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Setting New Standards In Electro-Optical Testing

A Brief Overview of Integrating Sphere Coatings

14 May, 2017

The accuracy of an integrating sphere largely depends on the type of diffuse coating and the lining material that is used. Although different coatings are recommended for different optical power measurement applications, which are based on the wavelength of the light, it is important that the coating materials have properties that allow perfect and non-selective diffusing. This prevents the change in the color of light that may be caused due to repeated reflection inside the sphere.

Properties of an Ideal Integrating Sphere Coating

In general, the coating has to possess the following physical properties, as mentioned in the Principle of Optics handbook (c. 1934):

  • Absence of fluorescence as such materials tend to elongate the wavelength of light at output, giving skewed power measurements
  • High diffuse reflection (Lambertian reflectance)
  • High flat reflectance
  • Easier to apply as well as remove (as a single sphere may be used for different applications)

Most modern coating materials have these properties, with some of the most widely used materials being Magnesium Oxide, Barium Sulfate, and Polytetrafluoroethylene compounds. For infrared measurements, gold deposits are also used.

Coating Type is Based on Wavelength of Light

The primary application of an integrating sphere is optical power measurement where light is passed through the holes of the instrument, which is then attached to a detector to measure the scattering. Since wavelength plays a big role in scattering and diffusing, it is an important element to be considered when it comes power measurement. In that regard, following are the main sections of the spectrum for which a sphere is used:

  • Visible light
  • Infrared light
  • Ultraviolet light

It is important that compatible coating material is used for different wavelengths of light, as high luminosity can chafe the coating and can even damage the integrating sphere. The rating of the instrument is measured based on the coating and its corresponding wavelength limit. For example, Barium Sulfate sphere coating is one of the most common materials and is used for visible light measurements.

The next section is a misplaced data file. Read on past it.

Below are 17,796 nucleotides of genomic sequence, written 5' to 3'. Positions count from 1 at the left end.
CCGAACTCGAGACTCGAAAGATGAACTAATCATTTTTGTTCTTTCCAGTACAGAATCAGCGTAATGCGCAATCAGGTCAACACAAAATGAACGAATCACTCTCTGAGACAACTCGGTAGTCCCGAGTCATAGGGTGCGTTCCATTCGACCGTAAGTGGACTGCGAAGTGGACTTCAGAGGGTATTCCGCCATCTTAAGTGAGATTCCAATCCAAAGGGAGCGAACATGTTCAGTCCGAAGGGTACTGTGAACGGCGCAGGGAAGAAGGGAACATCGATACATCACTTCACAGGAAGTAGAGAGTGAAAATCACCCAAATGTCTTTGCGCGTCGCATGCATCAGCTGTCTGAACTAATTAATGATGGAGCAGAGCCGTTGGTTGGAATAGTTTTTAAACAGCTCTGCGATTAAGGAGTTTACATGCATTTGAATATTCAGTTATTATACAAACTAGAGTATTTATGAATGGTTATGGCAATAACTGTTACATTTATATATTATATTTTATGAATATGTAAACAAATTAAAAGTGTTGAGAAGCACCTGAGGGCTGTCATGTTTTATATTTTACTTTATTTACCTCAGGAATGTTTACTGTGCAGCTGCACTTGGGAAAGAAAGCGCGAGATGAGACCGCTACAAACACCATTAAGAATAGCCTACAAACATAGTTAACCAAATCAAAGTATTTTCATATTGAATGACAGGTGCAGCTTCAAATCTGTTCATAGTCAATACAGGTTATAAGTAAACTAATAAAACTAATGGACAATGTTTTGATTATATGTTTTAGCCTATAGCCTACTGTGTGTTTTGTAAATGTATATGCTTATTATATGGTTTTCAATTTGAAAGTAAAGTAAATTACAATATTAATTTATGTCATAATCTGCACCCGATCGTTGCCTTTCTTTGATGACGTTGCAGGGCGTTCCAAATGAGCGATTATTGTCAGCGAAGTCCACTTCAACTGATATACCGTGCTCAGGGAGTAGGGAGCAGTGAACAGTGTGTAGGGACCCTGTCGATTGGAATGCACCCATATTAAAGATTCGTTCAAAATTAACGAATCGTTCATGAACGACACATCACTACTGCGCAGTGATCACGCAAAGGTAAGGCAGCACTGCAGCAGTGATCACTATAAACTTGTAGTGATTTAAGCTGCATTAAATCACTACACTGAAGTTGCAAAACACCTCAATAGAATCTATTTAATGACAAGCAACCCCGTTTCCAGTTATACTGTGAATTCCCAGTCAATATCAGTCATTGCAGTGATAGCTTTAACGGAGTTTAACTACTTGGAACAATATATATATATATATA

How are Spheres Coated?

The most common way to coat an integrating sphere is by spraying. For example, for white-spray painting, the internal walls of the sphere is first painted white after which the coating material is “smoked” on the surface. One interesting thing to note here why the material is smoked i.e. sprayed using small amounts is because there is a tendency for the material in question to undergo chemical reaction during the process. In order to avoid such reactions, it is recommended that the operator use a small pile of the material and smoke it on the sphere surface using a blow torch. This is the traditional method that is being employed since early 1950s. Modern coating methods have emerged over the decades where the sphere is coated when it is fully packed. This prevents flow of impurities and provides more accurate results.


This is the basic overview of coatings used for integrating spheres. The key point is to relate the coating material with the wavelength of light to be measured.


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